The Los Angeles Unified School District is looking to move away from its zero tolerance disciplinary policies and is working to implement a system that will focus on remediation and counseling instead of ticketing and punishment. The school district is partnering with city police and local government to bring changes to the discipline guidelines — and one of its first moves is to eliminate citations for truancy, referring students instead to city youth centers that will aid them with their academic struggles.
The new approach will also have an impact in how the Los Angeles County Probation Department will handle infractions by students. Before anyone accused of a misdeed is directed through the court system, officials will instead attempt a less extreme form of intervention via counseling, tutoring or similar services.
The move away from punitive law enforcement actions and toward support services reflects a growing awareness, grounded in research, that treating minor offenses with police actions did not necessarily make campuses safer or students more accountable. Instead, officials and activists say, it often alienated struggling students from school, pushing some to drop out and get in more serious trouble with the law.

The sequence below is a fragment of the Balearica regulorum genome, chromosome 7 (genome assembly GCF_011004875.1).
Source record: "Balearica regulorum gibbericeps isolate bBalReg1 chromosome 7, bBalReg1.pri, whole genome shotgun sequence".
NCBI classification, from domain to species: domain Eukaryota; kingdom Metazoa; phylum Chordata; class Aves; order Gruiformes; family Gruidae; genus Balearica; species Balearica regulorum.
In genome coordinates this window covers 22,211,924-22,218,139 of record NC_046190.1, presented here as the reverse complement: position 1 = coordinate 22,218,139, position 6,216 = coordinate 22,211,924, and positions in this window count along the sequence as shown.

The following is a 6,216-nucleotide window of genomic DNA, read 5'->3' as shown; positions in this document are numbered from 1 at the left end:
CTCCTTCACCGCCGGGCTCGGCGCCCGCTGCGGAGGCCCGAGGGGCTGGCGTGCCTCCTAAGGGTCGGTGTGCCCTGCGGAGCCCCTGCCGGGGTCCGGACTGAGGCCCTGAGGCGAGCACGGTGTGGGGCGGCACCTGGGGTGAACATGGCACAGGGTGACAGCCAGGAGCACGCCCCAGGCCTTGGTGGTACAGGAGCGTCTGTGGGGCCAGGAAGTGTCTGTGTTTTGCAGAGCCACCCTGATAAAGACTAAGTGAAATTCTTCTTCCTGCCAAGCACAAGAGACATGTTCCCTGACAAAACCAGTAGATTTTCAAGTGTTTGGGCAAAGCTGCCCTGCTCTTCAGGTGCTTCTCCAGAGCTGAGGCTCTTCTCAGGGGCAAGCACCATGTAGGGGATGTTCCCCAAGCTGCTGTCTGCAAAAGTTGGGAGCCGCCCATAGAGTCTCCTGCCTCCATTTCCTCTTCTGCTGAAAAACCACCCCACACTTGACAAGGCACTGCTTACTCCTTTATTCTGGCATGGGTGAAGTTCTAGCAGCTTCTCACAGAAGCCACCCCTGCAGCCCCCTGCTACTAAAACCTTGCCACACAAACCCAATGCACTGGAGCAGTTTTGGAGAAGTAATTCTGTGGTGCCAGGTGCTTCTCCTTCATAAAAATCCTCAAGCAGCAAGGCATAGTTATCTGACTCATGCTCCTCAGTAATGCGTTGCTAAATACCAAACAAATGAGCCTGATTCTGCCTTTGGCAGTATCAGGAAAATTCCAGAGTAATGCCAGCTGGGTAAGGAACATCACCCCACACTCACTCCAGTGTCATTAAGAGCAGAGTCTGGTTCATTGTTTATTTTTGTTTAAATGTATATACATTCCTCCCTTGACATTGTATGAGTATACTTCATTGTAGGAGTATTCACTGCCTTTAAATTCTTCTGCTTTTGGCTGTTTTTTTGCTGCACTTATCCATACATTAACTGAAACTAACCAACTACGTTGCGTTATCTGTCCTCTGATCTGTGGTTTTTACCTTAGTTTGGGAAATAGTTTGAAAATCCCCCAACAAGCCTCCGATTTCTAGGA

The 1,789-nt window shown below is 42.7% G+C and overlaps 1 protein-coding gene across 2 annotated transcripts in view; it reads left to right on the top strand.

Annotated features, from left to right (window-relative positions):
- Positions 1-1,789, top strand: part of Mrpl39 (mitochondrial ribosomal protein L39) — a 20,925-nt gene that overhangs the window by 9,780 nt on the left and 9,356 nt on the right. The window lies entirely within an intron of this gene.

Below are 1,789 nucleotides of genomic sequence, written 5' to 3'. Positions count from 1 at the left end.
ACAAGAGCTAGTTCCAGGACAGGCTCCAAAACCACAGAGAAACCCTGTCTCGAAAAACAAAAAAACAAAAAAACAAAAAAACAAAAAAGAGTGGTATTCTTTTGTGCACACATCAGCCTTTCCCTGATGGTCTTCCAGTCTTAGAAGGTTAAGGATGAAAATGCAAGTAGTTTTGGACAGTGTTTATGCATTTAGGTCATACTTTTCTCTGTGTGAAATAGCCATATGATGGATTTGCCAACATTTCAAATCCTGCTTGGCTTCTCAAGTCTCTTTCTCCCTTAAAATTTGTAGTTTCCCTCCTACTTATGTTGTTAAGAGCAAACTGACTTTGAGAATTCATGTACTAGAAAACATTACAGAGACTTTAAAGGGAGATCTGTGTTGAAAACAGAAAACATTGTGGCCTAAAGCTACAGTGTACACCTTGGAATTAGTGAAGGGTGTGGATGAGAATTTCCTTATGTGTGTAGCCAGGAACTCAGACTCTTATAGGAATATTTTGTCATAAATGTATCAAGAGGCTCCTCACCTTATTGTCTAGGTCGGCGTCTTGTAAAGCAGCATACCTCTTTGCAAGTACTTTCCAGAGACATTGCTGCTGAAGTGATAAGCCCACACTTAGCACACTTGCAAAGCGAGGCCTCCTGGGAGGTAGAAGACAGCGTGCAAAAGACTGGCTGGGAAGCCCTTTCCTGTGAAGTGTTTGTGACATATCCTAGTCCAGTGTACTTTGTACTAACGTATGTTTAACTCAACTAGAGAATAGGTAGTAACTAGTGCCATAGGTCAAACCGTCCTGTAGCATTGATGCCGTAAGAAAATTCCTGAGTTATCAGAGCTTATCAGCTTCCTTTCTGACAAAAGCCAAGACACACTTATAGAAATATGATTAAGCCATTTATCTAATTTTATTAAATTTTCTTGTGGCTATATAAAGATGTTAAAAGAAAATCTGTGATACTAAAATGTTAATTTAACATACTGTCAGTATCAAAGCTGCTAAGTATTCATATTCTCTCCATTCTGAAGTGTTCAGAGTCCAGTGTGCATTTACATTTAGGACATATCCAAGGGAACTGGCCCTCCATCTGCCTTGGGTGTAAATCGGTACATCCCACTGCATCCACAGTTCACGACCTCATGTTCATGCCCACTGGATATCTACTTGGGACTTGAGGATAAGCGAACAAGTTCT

The Los Angeles Times' Teresa Watanabe relays the story of Josh Garcia, a former LAUSD student who has been harmed by the zero tolerance policies that have dominated the district's approach to student discipline since the 1990s. Garcia, who got his first citation for misbehavior in middle school, was subsequently cited at least four more times for truancy and discipline. He was even sentenced to a weekend at the Central Juvenile Hall for bringing a pair of brass knuckles to Roosevelt High School in Boyle Heights. His multiple run-ins with law enforcement officers had a substantial negative impact on his academic achievement, and, finding himself unable to pass the high school exit exam his senior year, he dropped out without graduating.
For those contemplating the shift from zero tolerance, Garcia serves as an example of the kinds of kids the effort aims to help before its too late. And with the recent appointment to key government and education posts by those who favor a more liberal approach to punishment, the reform has kicked into high gear.
The shift is being directed by new city and county leaders who community groups say are far more responsive to the groups' long-running complaints. L.A. Unified Schools Supt. John Deasy, school Police Chief Steven Zipperman and L.A. County Chief Probation Officer Jerry E. Powers — who all took office last year — have embraced the changes for low-level student offenses.